The taxpayer losses were never on the basis of the economic family doctrine, as the courts consistently refused to apply this bright-line test as too overly inclusive and instead applied a facts & circumstances test

  • Federal Income TaxationRisk ShiftingThe Balance Sheet Theory

    Allows deduction of premiums paid to a brother-sister captive without unrelated business. Originally had favorable decisions only in the Sixth Circuit (Humana, Hospital Corporation of America); subsequently expanded to all taxpayers (Kiddie).

  • Balance Sheet Case

    Humana, Inc. Holding Co.Brother Co.Sister Co.Insurance PremiumsInsurance PremiumsInsurance PremiumsBrother Co.Brother Co.Brother Co.Brother Co. Brother Co.Sister Co.Sister Co.Sister Co.Sister Co. Sister Co.Insurance PremiumsPremiums allocated to Parent would not be deductibleHumana, Inc. v. Commissioner (1998)

  • Federal Income TaxationRisk Shifting/DistributionImportant Issues in Brother-Sister Structures

    Brother-sister risk is not unrelated risk for purposes of insulating parent risk. Will not provide a deduction for parent's premiums.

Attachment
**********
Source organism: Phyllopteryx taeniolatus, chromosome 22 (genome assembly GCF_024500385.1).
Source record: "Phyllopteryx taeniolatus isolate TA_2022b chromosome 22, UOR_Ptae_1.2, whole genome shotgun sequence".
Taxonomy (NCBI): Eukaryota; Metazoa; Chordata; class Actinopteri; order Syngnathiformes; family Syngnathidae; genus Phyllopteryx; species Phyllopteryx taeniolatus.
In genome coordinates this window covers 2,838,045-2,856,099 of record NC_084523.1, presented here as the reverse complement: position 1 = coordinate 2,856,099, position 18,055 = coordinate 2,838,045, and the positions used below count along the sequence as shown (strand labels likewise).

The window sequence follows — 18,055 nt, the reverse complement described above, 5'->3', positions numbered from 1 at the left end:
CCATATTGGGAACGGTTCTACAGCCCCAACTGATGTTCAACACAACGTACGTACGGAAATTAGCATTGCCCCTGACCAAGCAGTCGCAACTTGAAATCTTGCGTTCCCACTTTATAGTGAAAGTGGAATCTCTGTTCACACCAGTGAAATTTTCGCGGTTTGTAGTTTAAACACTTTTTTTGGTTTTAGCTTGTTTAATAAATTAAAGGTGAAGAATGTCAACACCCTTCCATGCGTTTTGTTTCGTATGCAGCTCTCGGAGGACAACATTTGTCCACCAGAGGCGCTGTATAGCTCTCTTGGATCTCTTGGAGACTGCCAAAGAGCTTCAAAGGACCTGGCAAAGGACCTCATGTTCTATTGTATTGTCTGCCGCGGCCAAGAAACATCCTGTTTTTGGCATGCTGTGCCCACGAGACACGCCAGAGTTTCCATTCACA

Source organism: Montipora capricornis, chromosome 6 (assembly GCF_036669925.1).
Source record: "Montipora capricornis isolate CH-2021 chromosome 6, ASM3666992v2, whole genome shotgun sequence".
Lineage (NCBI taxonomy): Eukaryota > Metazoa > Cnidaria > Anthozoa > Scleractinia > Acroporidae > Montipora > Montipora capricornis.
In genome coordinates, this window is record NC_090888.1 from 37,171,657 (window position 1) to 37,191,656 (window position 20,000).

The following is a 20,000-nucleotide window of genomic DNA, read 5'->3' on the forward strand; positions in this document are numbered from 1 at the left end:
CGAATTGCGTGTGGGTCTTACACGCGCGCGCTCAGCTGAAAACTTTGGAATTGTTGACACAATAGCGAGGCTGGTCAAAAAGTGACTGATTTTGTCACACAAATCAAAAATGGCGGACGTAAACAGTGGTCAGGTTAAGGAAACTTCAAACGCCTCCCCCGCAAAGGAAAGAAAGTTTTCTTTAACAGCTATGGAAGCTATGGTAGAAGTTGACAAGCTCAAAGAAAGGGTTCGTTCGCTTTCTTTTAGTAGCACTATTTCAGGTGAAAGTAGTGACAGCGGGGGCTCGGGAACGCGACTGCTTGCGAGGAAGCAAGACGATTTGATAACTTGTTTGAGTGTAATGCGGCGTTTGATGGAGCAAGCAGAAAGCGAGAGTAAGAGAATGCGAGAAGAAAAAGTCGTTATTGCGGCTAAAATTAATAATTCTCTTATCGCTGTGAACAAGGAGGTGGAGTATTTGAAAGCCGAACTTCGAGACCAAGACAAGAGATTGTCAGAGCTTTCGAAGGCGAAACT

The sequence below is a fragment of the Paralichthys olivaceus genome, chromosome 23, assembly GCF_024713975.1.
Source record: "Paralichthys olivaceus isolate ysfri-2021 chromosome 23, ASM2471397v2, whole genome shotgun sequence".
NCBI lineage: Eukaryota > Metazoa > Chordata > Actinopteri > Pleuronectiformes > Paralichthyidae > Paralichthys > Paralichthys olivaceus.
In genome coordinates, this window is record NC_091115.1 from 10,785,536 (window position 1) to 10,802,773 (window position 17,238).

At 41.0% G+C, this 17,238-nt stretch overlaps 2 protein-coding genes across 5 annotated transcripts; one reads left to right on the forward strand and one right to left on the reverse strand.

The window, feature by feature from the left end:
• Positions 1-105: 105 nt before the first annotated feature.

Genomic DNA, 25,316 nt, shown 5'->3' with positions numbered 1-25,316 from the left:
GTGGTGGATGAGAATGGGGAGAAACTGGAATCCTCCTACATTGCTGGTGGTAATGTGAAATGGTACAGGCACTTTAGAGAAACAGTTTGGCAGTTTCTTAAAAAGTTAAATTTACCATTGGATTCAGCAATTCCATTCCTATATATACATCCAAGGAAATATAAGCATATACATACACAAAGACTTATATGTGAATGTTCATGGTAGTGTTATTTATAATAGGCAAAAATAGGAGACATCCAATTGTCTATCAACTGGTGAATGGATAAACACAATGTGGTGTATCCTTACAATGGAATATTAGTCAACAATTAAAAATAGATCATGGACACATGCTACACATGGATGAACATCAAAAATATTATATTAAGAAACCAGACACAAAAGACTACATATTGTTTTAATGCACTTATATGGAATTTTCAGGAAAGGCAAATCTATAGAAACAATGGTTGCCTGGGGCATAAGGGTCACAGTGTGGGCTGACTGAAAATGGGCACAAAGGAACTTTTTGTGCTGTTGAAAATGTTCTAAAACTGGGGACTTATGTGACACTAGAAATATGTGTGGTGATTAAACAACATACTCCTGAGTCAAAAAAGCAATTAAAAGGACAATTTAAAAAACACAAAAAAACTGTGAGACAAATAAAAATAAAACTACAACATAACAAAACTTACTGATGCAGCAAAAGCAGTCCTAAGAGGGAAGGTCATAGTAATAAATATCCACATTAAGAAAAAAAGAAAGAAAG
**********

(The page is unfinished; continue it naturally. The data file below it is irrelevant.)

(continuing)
How many brother-sister insureds do you need?

    Is the correct measure the number of insureds ornumber of risks?

  • Federal Income Taxation as an Insurance CompanyRevenue Ruling 2001-31, 2001-1 C.B. 1348

    Service determines it will no longer raise the economic family theoryExplicitly acknowledged that no court had fully adopted the economic family theory set forth in Rev. Rul. 77-31

    Analysis is now a case-by-case analysis

    Service promised more challenges based on facts and circumstancesFocus is on risk shifting, risk distribution, inadequate capitalization, and parental guarantees

  • Other Significant IRS Rulings

    Rev. Rul. 2002-89 Third Party Risk

    Rev. Rul. 2002-90 Balance Sheet Theory

    Rev. Rul. 2005-40 Disregarded Entities and More

    Rev. Rul. 2008-8 Cell Captive

    Rev. Rul. 2009-26 Reinsurance and Risk Distribution

  • Safe Harbor RulingsRev Rul. 2002-89 Third Party Risk

    Rev Rul. 2002-90 Balance Sheet Theory

    Rev Rul. 2005-40 Disregarded Entities and More

  • Third Party Revenue Ruling

    Rev. Rul. 2002-89 - ruled on deductibility of parent's premiums where captive had 10% unrelated business (unfavorable ruling) and 50% unrelated business (favorable ruling).

    Note Harpers 30% decision is in the middle.Gulf Case 2% third party business was insufficient.Unrelated premium percentage was determined on both gross and net basis; gross should not be relevant. Requirement for homogeneous risks does not make sense from an actuarial approach or from case law. Captive was licensed in multiple U.S. States; captives are traditionally not licensed in multiple U.S. States. The risks were from different States. Risk must

Recommended

View more >